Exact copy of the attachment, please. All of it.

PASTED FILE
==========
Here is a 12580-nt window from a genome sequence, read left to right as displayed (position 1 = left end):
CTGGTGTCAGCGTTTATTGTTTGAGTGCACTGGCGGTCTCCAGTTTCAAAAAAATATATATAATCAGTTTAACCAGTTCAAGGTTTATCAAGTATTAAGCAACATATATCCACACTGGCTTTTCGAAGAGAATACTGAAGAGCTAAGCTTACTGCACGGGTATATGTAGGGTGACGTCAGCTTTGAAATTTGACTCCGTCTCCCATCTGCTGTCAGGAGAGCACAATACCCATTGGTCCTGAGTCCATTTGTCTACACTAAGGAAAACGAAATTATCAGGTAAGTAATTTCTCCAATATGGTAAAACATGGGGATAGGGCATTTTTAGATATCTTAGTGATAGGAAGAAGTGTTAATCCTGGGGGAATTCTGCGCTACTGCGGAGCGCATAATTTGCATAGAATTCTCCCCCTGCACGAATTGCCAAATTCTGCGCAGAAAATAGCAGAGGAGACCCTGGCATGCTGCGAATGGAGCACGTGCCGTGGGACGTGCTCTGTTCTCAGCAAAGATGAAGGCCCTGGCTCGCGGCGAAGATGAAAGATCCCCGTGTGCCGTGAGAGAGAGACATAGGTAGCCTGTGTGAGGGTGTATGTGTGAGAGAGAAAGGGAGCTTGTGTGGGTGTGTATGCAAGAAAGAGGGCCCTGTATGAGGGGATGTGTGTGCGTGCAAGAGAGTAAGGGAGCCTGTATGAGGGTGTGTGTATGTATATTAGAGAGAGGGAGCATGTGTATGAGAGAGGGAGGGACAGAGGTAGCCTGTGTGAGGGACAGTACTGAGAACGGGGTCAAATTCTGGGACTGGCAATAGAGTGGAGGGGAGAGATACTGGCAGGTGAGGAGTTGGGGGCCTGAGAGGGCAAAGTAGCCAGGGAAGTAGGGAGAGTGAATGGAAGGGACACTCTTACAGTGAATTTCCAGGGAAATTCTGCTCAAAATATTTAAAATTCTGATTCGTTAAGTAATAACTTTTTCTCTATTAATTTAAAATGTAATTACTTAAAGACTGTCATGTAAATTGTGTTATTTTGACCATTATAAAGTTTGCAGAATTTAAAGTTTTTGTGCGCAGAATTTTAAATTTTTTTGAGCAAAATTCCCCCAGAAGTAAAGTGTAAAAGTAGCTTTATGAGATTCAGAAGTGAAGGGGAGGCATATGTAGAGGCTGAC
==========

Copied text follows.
Here is a 12580-nt window from a genome sequence, read left to right as displayed (position 1 = left end):
CTGGTGTCAGCGTTTATTGTTTGAGTGCACTGGCGGTCTCCAGTTTCAAAAAAATATATATAATCAGTTTAACCAGTTCAAGGTTTATCAAGTATTAAGCAACATATATCCACACTGGCTTTTCGAAGAGAATACTGAAGAGCTAAGCTTACTGCACGGGTATATGTAGGGTGACGTCAGCTTTGAAATTTGACTCCGTCTCCCATCTGCTGTCAGGAGAGCACAATACCCATTGGTCCTGAGTCCATTTGTCTACACTAAGGAAAACGAAATTATCAGGTAAGTAATTTCTCCAATATGGTAAAACATGGGGATAGGGCATTTTTAGATATCTTAGTGATAGGAAGAAGTGTTAATCCTGGGGGAATTCTGCGCTACTGCGGAGCGCATAATTTGCATAGAATTCTCCCCCTGCACGAATTGCCAAATTCTGCGCAGAAAATAGCAGAGGAGACCCTGGCATGCTGCGAATGGAGCACGTGCCGTGGGACGTGCTCTGTTCTCAGCAAAGATGAAGGCCCTGGCTCGCGGCGAAGATGAAAGATCCCCGTGTGCCGTGAGAGAGAGACATAGGTAGCCTGTGTGAGGGTGTATGTGTGAGAGAGAAAGGGAGCTTGTGTGGGTGTGTATGCAAGAAAGAGGGCCCTGTATGAGGGGATGTGTGTGCGTGCAAGAGAGTAAGGGAGCCTGTATGAGGGTGTGTGTATGTATATTAGAGAGAGGGAGCATGTGTATGAGAGAGGGAGGGACAGAGGTAGCCTGTGTGAGGGACAGTACTGAGAACGGGGTCAAATTCTGGGACTGGCAATAGAGTGGAGGGGAGAGATACTGGCAGGTGAGGAGTTGGGGGCCTGAGAGGGCAAAGTAGCCAGGGAAGTAGGGAGAGTGAATGGAAGGGACACTCTTACAGTGAATTTCCAGGGAAATTCTGCTCAAAATATTTAAAATTCTGATTCGTTAAGTAATAACTTTTTCTCTATTAATTTAAAATGTAATTACTTAAAGACTGTCATGTAAATTGTGTTATTTTGACCATTATAAAGTTTGCAGAATTTAAAGTTTTTGTGCGCAGAATTTTAAATTTTTTTGAGCAAAATTCCCCCAGAAGTAAAGTGTAAAAGTAGCTTTATGAGATTCAGAAGTGAAGGGGAGGCATATGTAGAGGCTGAC